'Climate catastrophe, police brutality, white genocide, totalitarian rule and the erasure of black history provide the backdrop for stories of love, courage and hope. In this unflinching new anthology, eleven of Australia’s most daring writers of colour provide a glimpse of Australia in the year 2050. Edited by Michael Mohammed Ahmad, awardwinning author of The Lebs. Featuring Ambelin Kwaymullina, Claire G. Coleman, Omar Sakr, Future D. Fidel, Karen Wyld, Sarah Ross, Zoya Patel, Michelle Law and Hannah Donnelly. Published in partnership with Diversity Arts Australia and Sweatshop Literacy Movement.'
Source: Publisher's blurb.
'Randa Abdel-Fattah is a prominent Australian author, academic and human rights advocate.
'She seeks to translate her academic work into creative interventions which reshape dominant narratives around race, human rights and identity in popular culture - and she does this well in her 2021 non-fiction work Coming of Age in the War on Terror.
'Her debut novel Does My Head Look Big in This? has sold more than 100,000 copies in Australia, is published around the world and was performed on the stage in America. Randa is currently adapting the world as an Australian feature film.
'Randa has also published eleven novels across a range of genres. In 2018 and 2019 she was nominated for Sweden's 2019 Astrid Lindgren Award, the world's biggest children's and young adult literature award.
'In this interview Randa mentions the anthology After Australia.'(Production introduction)
'Omar Sakr is a poet and writer who brings the personal and political to life. In this interview, he discusses his writing craft, his foray into speculative fiction and the difference between what he publishes and what he writes for himself.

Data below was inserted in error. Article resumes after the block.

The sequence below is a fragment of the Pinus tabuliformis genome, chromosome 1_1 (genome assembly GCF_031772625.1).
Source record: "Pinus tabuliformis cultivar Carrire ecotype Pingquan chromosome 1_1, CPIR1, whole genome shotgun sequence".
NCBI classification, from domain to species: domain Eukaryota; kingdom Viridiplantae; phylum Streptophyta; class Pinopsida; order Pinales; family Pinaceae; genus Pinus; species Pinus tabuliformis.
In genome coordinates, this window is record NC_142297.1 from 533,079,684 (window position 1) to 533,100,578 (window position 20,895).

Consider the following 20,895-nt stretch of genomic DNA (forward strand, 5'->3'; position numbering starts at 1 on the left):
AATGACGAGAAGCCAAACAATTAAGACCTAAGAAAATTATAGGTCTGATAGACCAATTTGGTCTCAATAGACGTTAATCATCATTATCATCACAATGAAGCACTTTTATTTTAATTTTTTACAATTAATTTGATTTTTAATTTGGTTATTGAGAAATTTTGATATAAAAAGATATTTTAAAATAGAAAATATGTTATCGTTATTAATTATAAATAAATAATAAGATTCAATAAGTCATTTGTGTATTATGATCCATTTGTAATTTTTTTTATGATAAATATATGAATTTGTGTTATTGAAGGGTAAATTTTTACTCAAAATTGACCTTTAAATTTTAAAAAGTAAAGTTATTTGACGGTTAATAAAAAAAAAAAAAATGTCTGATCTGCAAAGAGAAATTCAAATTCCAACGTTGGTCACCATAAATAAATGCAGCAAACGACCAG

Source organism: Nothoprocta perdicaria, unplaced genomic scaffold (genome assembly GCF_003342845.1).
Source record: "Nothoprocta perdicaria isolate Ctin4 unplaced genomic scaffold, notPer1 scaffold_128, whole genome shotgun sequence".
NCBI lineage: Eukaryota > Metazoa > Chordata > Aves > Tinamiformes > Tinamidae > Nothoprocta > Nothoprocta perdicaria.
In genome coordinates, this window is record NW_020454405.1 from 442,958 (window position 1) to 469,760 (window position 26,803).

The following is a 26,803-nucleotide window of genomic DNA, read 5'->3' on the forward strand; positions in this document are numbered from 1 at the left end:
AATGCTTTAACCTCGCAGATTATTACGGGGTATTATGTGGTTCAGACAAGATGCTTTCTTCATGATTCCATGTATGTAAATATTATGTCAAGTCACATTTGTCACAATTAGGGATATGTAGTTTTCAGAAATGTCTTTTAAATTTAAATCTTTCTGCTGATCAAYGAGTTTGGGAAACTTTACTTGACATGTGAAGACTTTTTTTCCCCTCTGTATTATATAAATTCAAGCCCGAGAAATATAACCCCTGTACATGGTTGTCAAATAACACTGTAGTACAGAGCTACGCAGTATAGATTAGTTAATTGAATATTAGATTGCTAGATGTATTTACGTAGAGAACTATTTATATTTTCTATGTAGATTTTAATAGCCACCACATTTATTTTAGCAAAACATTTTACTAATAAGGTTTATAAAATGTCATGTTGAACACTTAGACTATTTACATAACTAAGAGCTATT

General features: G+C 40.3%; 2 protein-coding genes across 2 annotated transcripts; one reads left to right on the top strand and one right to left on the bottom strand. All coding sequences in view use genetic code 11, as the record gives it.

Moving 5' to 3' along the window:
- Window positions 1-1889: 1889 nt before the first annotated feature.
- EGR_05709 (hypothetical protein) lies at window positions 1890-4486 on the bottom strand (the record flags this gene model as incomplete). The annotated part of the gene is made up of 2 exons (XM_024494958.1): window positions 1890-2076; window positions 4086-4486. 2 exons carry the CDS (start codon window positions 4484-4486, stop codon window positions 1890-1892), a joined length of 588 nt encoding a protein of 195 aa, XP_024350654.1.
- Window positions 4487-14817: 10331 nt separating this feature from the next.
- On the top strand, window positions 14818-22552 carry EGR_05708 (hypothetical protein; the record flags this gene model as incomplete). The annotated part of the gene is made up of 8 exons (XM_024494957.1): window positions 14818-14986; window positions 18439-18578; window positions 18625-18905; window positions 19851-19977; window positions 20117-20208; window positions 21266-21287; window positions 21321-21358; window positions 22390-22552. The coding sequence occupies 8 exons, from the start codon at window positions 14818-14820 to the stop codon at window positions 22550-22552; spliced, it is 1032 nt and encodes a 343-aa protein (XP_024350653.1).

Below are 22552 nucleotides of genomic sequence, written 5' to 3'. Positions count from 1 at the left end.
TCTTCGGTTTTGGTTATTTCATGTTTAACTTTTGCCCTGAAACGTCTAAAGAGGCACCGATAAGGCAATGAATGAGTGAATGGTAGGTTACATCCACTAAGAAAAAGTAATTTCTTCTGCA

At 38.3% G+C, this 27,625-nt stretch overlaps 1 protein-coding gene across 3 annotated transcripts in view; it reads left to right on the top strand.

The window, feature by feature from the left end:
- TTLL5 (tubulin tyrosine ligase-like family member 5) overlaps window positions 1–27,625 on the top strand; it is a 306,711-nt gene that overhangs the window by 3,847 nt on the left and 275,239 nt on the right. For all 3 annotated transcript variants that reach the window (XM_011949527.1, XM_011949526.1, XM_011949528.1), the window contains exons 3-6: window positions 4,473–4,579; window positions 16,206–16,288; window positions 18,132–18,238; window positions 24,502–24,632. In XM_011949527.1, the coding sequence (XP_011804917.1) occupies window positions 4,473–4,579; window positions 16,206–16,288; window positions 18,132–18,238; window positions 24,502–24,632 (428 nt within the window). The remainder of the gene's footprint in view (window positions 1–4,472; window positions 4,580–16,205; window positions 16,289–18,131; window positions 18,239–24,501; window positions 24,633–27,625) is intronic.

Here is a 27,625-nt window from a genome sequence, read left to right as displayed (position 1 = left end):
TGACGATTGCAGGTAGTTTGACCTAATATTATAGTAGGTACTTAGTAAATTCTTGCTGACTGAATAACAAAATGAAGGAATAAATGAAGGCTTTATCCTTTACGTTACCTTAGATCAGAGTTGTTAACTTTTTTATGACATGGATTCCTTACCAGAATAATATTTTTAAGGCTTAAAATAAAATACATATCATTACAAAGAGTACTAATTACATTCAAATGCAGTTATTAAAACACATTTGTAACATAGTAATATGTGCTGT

'Omar is the author of These Wild Houses, a collection of poetry shortlisted for the Judith Wright Calanthe Award and the Kenneth Slessor Prize for Poetry, as well as The Lost Arabs, which was shortlisted for the Queensland Literary Awards, the John Bray Poetry Award and the NSW Premier’s Literary Awards. In 2020, Omar contributed to the anthology After Australia with the short story White Flu.
'Elsewhere, Omar's articles and essays are published in The Saturday Paper, The Guardian,The Sydney Morning Herald, Archer, Meanjin, Kill Your Darlings, Going Down Swinging, SBS Online, SBS Life, SBS Comedy, The Wheeler Centre, and Junkee.' (Production introduction)
Acknowledging the limits of Acknowledgments of Country, the Wiradjuri artist Jazz Money once wrote:
whitefellas try to acknowledge things
but they do it wrong
before we begin I’d like to pay my respects
that there isn’t a time before it begins
it has all already begun
'Sydney 2050: Circular Quay has been overrun by mud-encrusted ibises, the city's skyscrapers are mostly underwater, ferries rot in the harbour, and the Sydney Opera House's iconic sails are tipped sideways.' (Introduction)
'Michael Mohammed Ahmad is both a writer and editor. He received the Sydney Morning Herald's Best Young Australian Novelist Award for his debut novel The Tribe, and the sequel, The Lebs, was shortlisted for the Miles Franklin Literary Award.
'In 2020 he is the editor behind After Australia, a collection of short stories about Australia's potential futures, and it is this work that the interview focuses on. The anthology includes works from Ambelin Kwaymullina, Claire G. Coleman, Omar Sakr, Future D. Fidel, Karen Wyld, Khalid Warsame, Kaya Ortiz, Roanna Gonsalves, Sarah Ross, Zoya Patel, Michelle Law and Hannah Donnelly.
'Mohammed is also the founder and director of Sweatshop Literary Movement in Western Sydney.' (Introduction)